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Actually I want to develop a GUI application which displays a given mathematical equation. And when you click upon a particular variable in the equation to signify that it is the unknown variable ie., to be calculated. The equation transforms itself to evaluate the required unknown variable.

For example:


a = (b+c*d)/e

Let us suppose that I click upon "d" to signify that it is the unknown variable. Then the equation should be re-structured to:

d = (a*e - b)/c

As of now, I just want to know how I can go about rearranging the given equation based on user input. One suggestion I got from my brother was to use pre-fix/post-fix notational representation in back end to evaluate it.

Is that the only way to go or is there any simpler suggestion? Also, I will be using not only basic mathematical functions but also trignometric and calculus (basic I think. No partial differential calculus and all that) as well. I think that the pre/post-fix notation evaluation might not be helpful in evaluation higher mathematical functions.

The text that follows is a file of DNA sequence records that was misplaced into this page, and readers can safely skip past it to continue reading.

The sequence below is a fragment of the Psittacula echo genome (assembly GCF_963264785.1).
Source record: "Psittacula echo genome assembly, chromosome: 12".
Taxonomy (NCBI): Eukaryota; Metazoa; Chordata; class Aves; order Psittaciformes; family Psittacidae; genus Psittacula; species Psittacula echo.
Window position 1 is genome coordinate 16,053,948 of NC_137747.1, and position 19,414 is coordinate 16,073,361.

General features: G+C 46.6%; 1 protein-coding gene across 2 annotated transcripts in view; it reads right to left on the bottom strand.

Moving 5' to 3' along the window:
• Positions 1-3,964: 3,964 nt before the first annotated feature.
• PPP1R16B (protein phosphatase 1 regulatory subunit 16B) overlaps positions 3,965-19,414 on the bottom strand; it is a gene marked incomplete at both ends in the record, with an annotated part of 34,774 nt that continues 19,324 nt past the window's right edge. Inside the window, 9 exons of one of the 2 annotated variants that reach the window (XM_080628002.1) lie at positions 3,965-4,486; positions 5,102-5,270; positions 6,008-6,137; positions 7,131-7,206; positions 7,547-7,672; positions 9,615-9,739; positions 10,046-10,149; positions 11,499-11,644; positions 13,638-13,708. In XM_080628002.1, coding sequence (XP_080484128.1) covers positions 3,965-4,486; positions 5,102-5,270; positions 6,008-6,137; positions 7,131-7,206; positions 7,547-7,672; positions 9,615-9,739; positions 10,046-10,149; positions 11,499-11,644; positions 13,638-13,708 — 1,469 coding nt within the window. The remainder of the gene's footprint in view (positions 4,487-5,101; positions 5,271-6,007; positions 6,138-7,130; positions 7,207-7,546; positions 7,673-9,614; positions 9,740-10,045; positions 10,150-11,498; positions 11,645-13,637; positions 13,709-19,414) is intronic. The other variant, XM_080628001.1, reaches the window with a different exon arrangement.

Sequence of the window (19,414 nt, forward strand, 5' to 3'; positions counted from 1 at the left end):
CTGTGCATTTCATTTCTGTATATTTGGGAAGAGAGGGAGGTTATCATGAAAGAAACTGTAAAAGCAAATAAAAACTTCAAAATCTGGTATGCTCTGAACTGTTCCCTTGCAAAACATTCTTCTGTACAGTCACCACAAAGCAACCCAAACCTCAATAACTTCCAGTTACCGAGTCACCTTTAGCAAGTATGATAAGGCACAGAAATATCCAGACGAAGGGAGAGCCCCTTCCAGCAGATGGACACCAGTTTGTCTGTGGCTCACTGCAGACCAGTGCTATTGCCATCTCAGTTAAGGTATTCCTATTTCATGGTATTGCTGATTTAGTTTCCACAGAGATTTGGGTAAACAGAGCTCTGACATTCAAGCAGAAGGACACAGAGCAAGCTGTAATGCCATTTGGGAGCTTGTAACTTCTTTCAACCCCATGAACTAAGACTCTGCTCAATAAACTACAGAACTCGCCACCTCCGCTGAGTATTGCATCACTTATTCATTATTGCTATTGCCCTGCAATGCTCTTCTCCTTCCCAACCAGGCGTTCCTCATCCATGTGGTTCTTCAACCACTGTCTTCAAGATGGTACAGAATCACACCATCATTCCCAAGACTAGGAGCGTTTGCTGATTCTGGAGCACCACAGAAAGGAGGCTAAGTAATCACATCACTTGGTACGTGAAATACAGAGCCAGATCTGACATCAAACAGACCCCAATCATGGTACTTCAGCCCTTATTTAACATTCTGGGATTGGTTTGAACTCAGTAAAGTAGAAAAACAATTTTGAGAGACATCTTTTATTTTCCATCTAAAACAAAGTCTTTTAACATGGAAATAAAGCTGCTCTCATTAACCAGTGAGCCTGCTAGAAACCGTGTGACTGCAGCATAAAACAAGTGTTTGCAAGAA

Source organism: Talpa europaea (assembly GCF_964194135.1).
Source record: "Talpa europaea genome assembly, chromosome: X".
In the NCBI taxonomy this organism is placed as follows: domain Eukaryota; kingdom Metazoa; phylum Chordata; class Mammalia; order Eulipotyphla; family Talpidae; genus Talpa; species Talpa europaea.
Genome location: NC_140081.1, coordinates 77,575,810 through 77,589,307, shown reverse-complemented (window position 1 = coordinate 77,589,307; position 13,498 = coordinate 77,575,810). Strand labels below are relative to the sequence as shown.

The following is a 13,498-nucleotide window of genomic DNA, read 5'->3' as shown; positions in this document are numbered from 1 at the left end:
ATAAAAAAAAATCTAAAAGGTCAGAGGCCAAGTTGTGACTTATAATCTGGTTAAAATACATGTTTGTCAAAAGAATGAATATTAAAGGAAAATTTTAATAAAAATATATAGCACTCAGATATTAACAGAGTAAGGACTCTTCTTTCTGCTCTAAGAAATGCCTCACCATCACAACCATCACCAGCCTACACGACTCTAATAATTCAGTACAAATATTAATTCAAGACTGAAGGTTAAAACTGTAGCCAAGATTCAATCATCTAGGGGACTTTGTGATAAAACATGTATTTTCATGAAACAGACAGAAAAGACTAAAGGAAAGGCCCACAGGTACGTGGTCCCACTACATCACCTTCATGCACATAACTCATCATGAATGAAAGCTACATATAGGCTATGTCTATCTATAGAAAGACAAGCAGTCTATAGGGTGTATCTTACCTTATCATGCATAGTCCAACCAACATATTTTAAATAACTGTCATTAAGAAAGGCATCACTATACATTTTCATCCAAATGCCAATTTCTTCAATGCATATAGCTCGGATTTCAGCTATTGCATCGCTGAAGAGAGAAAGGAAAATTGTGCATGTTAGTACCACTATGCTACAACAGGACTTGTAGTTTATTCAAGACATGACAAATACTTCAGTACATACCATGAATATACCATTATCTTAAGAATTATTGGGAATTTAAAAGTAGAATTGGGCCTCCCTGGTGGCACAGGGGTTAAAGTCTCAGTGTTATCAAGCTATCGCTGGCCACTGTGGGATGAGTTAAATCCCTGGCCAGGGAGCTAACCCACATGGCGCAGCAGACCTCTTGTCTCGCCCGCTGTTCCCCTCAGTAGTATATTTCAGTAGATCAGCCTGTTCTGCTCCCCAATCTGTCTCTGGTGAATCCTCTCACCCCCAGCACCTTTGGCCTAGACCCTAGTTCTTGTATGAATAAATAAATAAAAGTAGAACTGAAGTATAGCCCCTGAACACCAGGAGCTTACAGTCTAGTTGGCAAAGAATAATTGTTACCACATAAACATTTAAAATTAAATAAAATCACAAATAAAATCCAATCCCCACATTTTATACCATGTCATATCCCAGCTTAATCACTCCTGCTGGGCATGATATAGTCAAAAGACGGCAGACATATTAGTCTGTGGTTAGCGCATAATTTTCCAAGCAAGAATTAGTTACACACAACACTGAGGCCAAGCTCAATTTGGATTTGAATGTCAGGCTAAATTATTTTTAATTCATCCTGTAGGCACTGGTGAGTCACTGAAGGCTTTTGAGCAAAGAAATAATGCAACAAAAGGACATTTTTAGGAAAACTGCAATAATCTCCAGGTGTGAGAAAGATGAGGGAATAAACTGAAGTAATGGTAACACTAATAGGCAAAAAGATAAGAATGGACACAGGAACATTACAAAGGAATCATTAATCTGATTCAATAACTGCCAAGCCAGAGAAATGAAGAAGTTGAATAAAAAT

But that is just my opinion, so please point out if I am wrong. Also, I will be using SymPy for mathematical evaluation so evaluation of a given mathematical equation is not a problem, creating a specific equation from a given generic one is my main problem.

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5 Answers 5

Using SymPy, your example would go something like this:

>>> import sympy
>>> a,b,c,d,e = sympy.symbols('abcde')
>>> r = (b+c*d)/e
>>> l = a
>>> r = sympy.solve(l-r,d)
>>> l = d
>>> r